How does the GroGuru solution work to help farmers see how plants drink? In a few ways! In this interview clip with Patrick Henry, CEO and our Chief Agronomist, David Sloane, they discuss in deeper detail how the GroGuru underground system works for farmers. Watch the clip here:

Patrick:     Tell me more about what you mean by how plants drink.

David:       You can watch the plants drink in the soil moisture trend. During the day, they take moisture out of the soil. At night, they rest. There is a stair-stepping in the data. I’ll tell you a story about watching plants drink. A guy in Northern Texas used a lot of soil moisture monitoring. He had a day that was off-the-charts hot and windy. It was 118 degrees with 35 mile per hour winds. He was watching the plants drink, but he was also irrigating on an eight-day loop. It took eight days for the pivot to get around. It didn’t have a lot of flow rate. It was nice and slow drinking.

He had some sensors that had just been watered. The pivot had just come over. He was watching the plants, sitting there with a full profile. He watched it drink. Then he had other fields where it had been six or seven days since they were watered. They were pretty dry.

The fields that had just been watered tried to stay lush and green, but they used so much water. It was the biggest stair-step I’ve ever seen in any data. This was versus the plants that had been watered six or seven days ago. They were rolled up like pineapples. They didn’t look very good at all.

Patrick:     They weren’t drinking very much.

David:       They weren’t drinking very much. The farmer stopped and thought about it. He thought, “There’s something in this. I need to learn this lesson.” Here is the analogy that I like to use. If I set off into the desert, and I know it’s going to take me eight days to walk across, I take enough water to get me there over the eight-day period. I know I have to ration it. But if on day one, I drink half my water, I’m going to have a hard time making it out of the desert. I’m probably going to die out there.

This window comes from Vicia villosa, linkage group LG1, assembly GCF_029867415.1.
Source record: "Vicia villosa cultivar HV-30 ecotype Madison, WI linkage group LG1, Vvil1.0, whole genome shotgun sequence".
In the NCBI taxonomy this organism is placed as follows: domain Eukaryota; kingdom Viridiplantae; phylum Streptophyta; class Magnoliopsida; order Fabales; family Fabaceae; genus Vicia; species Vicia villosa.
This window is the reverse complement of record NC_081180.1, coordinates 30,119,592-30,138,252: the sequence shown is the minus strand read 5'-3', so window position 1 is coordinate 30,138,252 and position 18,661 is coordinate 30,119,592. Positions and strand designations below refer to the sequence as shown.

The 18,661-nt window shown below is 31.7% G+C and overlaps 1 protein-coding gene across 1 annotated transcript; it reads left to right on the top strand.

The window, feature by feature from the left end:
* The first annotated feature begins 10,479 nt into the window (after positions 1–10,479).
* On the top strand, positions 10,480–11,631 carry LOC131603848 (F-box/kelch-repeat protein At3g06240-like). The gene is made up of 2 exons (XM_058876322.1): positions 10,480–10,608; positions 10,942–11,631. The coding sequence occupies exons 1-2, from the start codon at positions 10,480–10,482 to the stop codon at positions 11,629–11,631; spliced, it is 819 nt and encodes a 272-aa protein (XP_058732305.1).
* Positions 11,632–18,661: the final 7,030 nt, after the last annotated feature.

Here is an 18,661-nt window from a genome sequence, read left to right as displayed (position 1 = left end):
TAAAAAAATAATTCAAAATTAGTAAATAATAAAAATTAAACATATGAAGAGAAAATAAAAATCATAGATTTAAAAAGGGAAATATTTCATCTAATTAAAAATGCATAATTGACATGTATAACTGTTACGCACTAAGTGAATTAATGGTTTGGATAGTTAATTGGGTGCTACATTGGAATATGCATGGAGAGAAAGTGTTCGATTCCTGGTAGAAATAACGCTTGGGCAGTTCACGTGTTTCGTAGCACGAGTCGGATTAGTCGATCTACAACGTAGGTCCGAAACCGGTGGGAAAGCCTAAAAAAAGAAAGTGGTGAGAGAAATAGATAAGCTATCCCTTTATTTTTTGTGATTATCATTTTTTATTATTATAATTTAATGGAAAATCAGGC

Whereas, if I’ve already walked six or seven days and I’m almost out, I know I don’t have much water. I sit down and do nothing. I hunker down. In this case, the corn rolled its leaves. It just didn’t drink. The next day, away it went with leaves unrolled. It continued to drink. The farmer thought, “I don’t want my plants to die in the desert.” He backed his pivots up about a day and a half. He re-watered the area that he’d just watered. Some people thought he was crazy. Guess what? His corn survived the whole circle. Many other circles in the area had a pie wedge out of them that died.

It’s worth so much money. Think about all of the money you spend getting corn to that stage. It might be 30 to 40 acres. You’ve already spent the money on it and now you have zero return. By being able to watch what’s going on and how the plant responds to things, you can make changes on the fly. You’re going to learn something about the crop, but you’re also going to grow a better crop.

Patrick:     You wouldn’t have been able to determine that with NDBI data or other aerial photography?

David:       It would have looked the reverse. It would have looked beautiful, lush, and green with NBDI data for the area that had just been watered. You’d think the rest of it was in trouble, which is what the rest of the district thought.

Patrick:     Without soil moisture sensors, would you have been able to determine that problem?

David:       No way. By being in touch with the plants, he was able to make a decision that was worth a lot of money to him. At the end of the day, it’s all about turning water into money. That’s why we’re in the game. That’s why everyone uses soil moisture sensors. You want to put the right amount of water on at the right time to turn it into more money.

Patrick:     Thank you, David. I appreciate your time today.

David:       No problem, Patrick.